The ARHA, as well, initially faced opposition from the community because some neighbors wanted the public housing torn down and replaced with all market-rate housing. The ARHA was able to work with the neighbors to satisfy their concerns about mixed-income housing.

“It was an interesting thing, but by the time we faced the town planning commission, no one spoke against the mixed-income concept at all,” Mr. Miller says. “By then, I guess, everyone was fairly comfortable that it would work.

“Chatham Square is a very unique project in that the public housing is interspersed among the others, not tucked away in some separate corner,” Mr. Miller says. “This will be one development that people will look at as an example of how mixed use can be done.”

Says Matt Birenbaum, senior vice president of Eakin/Youngentob Associates, “We are selling 100 … town homes at Chatham Square, and the 52 affordable rental homes within the development are configured to look like town homes.

“Most of the rentals are in eight mixed-income buildings with one level of parking underground and four back-to-back town homes, which face the street,” Mr. Birenbaum says.

“Six rentals are within that space, including two ground-floor flats and four two-story units above,” he says. “There are also four rental homes in Chatham Square which are three-story town homes.”

Chatham Square will feature brick and siding facades in keeping with other homes in Old Town, along with landscaped courtyards and brick walkways and stoops.

The market-rate Chatham Square town homes, which are anticipated to be priced from the high $500,000s to more than $1 million, will each have four finished levels and a two-car garage. Many will also include a roof terrace.

Interior features in the market-rate homes will include hardwood flooring on the main level; crown and chair-rail moldings; a gas fireplace; oak stairs; high ceilings; an advanced home wiring system; a security system; two-zone heat and air conditioning; granite kitchen counters; 42-inch cabinets and state-of-the-art appliances; and a master bath with ceramic-tile floors, a tub and a glass-enclosed shower.

“The exterior architecture of the development is seamless, and the entire community will be governed by a homeowner’s association, which will ensure that the courtyards and exterior maintenance are kept up,” Mr. Birenbaum says.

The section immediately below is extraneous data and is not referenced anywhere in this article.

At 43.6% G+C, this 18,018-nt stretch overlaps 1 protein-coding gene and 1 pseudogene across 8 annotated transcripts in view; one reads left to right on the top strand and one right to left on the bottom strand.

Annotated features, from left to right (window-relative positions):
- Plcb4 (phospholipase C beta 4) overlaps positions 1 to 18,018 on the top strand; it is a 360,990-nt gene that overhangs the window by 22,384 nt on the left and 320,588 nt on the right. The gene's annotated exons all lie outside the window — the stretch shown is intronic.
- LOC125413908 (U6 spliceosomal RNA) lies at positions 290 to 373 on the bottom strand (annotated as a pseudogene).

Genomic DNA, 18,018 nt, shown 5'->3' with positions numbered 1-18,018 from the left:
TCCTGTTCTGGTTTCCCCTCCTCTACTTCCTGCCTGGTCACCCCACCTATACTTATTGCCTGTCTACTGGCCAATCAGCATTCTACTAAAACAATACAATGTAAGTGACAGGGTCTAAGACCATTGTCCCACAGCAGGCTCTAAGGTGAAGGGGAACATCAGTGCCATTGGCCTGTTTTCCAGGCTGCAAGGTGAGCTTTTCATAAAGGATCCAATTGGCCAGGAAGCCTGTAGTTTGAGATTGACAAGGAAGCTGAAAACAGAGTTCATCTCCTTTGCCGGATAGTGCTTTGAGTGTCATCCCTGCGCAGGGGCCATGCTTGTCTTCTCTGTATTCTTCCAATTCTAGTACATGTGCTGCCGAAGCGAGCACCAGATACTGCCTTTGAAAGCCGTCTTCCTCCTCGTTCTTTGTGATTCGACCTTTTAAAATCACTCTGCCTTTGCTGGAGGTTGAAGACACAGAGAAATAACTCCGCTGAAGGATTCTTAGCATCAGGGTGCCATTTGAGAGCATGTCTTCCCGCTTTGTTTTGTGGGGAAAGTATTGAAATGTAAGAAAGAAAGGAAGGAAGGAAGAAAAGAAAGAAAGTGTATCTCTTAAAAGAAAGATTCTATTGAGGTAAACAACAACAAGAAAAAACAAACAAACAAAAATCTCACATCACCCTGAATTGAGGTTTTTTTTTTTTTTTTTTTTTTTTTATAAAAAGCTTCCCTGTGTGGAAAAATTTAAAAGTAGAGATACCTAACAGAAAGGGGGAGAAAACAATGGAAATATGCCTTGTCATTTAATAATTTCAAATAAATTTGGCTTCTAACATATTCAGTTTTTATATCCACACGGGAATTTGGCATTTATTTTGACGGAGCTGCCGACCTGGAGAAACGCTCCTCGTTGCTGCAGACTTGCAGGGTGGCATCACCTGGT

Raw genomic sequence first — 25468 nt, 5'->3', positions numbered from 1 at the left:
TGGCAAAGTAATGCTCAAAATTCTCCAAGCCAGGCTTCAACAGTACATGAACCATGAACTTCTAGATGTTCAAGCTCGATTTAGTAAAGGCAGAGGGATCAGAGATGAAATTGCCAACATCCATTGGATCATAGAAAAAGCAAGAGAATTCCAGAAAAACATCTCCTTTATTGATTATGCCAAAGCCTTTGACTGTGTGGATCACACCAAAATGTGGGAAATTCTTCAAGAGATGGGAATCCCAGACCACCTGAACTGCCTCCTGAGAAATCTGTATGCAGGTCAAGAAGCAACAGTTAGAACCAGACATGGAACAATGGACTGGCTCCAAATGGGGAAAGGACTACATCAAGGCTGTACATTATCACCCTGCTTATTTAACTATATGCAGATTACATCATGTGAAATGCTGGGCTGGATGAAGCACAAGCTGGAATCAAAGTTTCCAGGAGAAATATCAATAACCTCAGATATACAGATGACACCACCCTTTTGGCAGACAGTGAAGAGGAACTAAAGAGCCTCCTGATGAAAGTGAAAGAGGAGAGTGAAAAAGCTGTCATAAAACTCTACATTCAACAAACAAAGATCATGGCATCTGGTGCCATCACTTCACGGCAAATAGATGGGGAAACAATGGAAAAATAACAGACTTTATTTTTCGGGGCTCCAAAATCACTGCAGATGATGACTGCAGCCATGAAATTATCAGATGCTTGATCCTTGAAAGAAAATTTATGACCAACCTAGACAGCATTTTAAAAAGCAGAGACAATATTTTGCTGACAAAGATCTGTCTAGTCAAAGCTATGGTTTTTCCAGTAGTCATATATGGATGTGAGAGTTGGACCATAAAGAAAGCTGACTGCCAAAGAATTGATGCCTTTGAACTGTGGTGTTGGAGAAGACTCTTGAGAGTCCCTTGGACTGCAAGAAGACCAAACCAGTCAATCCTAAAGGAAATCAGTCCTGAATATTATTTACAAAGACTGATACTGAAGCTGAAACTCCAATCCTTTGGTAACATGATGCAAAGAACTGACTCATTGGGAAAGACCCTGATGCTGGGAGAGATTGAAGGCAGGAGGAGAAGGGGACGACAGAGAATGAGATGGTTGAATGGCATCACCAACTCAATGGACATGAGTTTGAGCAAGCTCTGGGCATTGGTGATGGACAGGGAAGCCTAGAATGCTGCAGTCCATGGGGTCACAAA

“There are differences in the finish levels on the interior of the market-rate homes and the affordable homes,” Mr. Birenbaum says. “The rentals won’t have the luxury features of the other homes, but each has central air conditioning, a dishwasher, and a washer and dryer.”

Eakin/Youngentob Associates held a preview opening at Chatham Square in late February and already has a list of 1,000 people interested in purchasing one of the town homes.

“The mix of public and private housing has been a part of Old Town Alexandria for so long that this project hasn’t been seriously opposed,” Mr. Birenbaum says. “We’ve had a very positive response from the public. In fact, we had several people camping out before the sales office opened, so we had to create a priority list so they wouldn’t stay.

“It’s exciting to see people embrace this concept of mixed-income housing,” he says. “It’s really part of the national move to scattered-site low-income housing rather than isolated public housing developments.”

According to Mr. Birenbaum, “One thing that makes this development unusual is that no federal grants were needed for the rental units at Chatham Square. The rental units were financed through the value of the land purchase by Eakin/Youngentob along with federal low-income tax credits.

“Most mixed-income developments require significant federal grants, but this shows you that if you structure it right, with more than half the development at market rate, you don’t need the federal grants,” he says.

Says Mr. Miller, “While Chatham Square didn’t need any grant money, we did use federal grant money for the development of the additional 48 off-site rental units.”

The ARHA will own the rental units and control the selection of tenants for those homes.

“A committee of former residents, ARHA staff and neighbors will work together to come up with the standards which must be met in order to live in the rental units,” Mr. Miller says. “First priority will be given to former residents of the public housing, but they will still need to meet federal income levels for this type of housing.

“All of this is also controlled by the size of the housing. At Chatham Square, each unit will have two or three bedrooms, so we cannot underpopulate or overpopulate them,” he says. “We’re receiving tax credits from the state, too, so their requirements must be met, as well.”

Once a mixed-income project is complete, the community needs strong management to ensure continued success.